Other entries in this series: Part 1 | Part 2 | Part 4 | Part 5 | Part 6
We left off last week with two questions related to the end of Verse 1:
1) We seem to state that already in the present, ה’ אחד ושמו אחד. Elsewhere in Tefillah, however, we state that as a hope for the future – ביום ההוא יהיה ה’ אחד ושמו אחד. What does this phrase mean altogether, and is this idea something that is already true today, or only in the future?
2) What is the meaning of the last line, and what does it mean that Hashem’s שם is אחד for שם?
It is simultaneously obvious and perplexing that we recite “Mizmor Shir L’Yom HaShabbat,” following Lecha Dodi, to welcome Shabbat. Obvious, because Shabbat is right there in the first line. Perplexing, because nowhere else in that Perek does Shabbat seem to have any mention. Rashi explains:
פירוש רש”י לתהלים פרק צב פסוק א
ליום השבת – שאומרים אותו בשבתות, והוא מדבר בענין העולם הבא שכולו שבת
Mizmor Shir represents more than the onset of Shabbat – by extension, it represents the World to Come. By discussing the World to Come, per force we discuss Shabbat. This is because, as we say in the Zemirot, מעין עולם הבא, יום שבת מנוחה – Shabbat is a weekly taste of the lofty life we may one day live in the World to Come. How is this idea expressed in the Siddur?
Until now we have looked at Lecha Dodi in a vacuum, but this perspective is limited and incomplete. Munk (Heb. Ed., 10-11) explains that the first six Perakim of what we call “Kabbalat Shabbat” were compiled to represent the first six days of Creation, while the seventh and eighth Perakim, particularly Mizmor Shir L’Yom HaShabbat, represent Shabbat. By extension, then, the first six Perakim also represent the first six Millennia of the world’s existence, while Mizmor Shir represents the seventh Millennium and the epoch of Moshiach. In one instant, Lecha Dodi serves as a triumphant welcoming bugle-call to the Perek of Mizor Shir, the day of Shabbat, and the Messianic Era.
Both Lecha Dodi and Mizmor Shir use Messianic-era terminology expressed in contemporary phraseology to evoke the feeling that Shabbat is מעין עולם הבא, a taste of the World to Come. As we reach the top of the ladder with Lecha Dodi and Mizmor Shir, we feel comfortable expressing in Messianic terms that, even now, ה’ אחד ושמו אחד. There are ideas being expressed both in Lecha Dodi and in Mizmor Shir that are not technically true insofar as we know them today, but which are true in the larger, more ephemeral sense that is evoked by Shabbat’s symbiotic relationship with the World to Come.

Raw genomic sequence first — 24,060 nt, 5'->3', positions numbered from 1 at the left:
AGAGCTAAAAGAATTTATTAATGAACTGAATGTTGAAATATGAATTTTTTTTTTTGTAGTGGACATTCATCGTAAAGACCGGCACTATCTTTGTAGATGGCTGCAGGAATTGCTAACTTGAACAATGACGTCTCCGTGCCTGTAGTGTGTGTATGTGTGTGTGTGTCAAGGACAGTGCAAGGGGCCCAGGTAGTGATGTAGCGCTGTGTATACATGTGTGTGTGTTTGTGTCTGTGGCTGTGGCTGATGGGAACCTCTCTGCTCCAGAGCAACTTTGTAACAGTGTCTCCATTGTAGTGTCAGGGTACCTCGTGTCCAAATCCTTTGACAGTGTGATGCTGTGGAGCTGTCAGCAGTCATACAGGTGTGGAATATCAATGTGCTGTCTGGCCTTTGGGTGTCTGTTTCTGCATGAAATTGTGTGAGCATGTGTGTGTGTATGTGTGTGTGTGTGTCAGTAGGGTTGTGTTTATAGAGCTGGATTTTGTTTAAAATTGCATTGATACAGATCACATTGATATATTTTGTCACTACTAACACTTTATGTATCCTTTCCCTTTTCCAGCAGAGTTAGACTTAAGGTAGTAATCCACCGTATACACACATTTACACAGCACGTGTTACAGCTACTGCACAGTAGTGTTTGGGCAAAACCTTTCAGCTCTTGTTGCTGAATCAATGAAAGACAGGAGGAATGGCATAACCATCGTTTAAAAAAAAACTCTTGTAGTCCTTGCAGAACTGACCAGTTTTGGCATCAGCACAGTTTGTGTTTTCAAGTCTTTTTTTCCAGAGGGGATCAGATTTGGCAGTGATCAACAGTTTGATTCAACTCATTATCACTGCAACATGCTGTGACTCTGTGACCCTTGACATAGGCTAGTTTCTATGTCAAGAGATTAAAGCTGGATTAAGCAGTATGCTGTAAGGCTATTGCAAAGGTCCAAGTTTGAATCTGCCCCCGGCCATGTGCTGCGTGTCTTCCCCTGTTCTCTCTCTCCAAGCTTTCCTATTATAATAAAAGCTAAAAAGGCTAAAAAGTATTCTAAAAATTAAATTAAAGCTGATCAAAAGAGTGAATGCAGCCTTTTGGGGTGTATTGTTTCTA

Thus, this verse has transported us back to Marah and Har Sinai before catapulting us forward to the World to Come. At the same time, it reminds us that Shabbat is more than a day of the week. It is a reminder of the limitedness of our lives if they remain unexamined and the limitlessness of our lives to the extent that we step back one day a week and remember why we live them – for the passage that they offer us to the World to Come. [This idea will become more relevant as we proceed past Verse #2 of Lecha Dodi – Verses 3-8 hardly mention Shabbat and have everything to do with Geulah and Moshiach.]
For another possible answer to how we can express futuristic ideas in the present tense, see the first section of our Pesach Insights, “The Future as Past Experience.” There we develop that sometimes we express future as present because we believe so strongly in that future that we cannot help but experience it already now.
How can we understand the last line of Verse 1? Although Netiv Binah quotes many sources, including R’ S. R. Hirsch, who assume that Line #4 connects to Line #3, the commentary Iyun Tefillah to Siddur Otzar HaTefillot, perhaps picking up on our question of how Hashem’s שם can be אחד for שם, makes the creative suggestion that Line #4 is actually a continuation of Line #2:
פירוש עיון תפילה לסידור אוצר התפילות דף רצט-598
לשם ולתפארת ולתהילה – מוסב על “השמיענו” וגו’, להיות לנו זה “לשם ולתפארת ולתהילה” – נגדה נא לכל עמי התבל – אשר בחר בנו, ונתן לנו את תורתו. ומיוסד על לשון הכתוב (דברים כו, יט), “ולשמור כל מצותיו וגו’ לתהילה לשם ולתפארת.”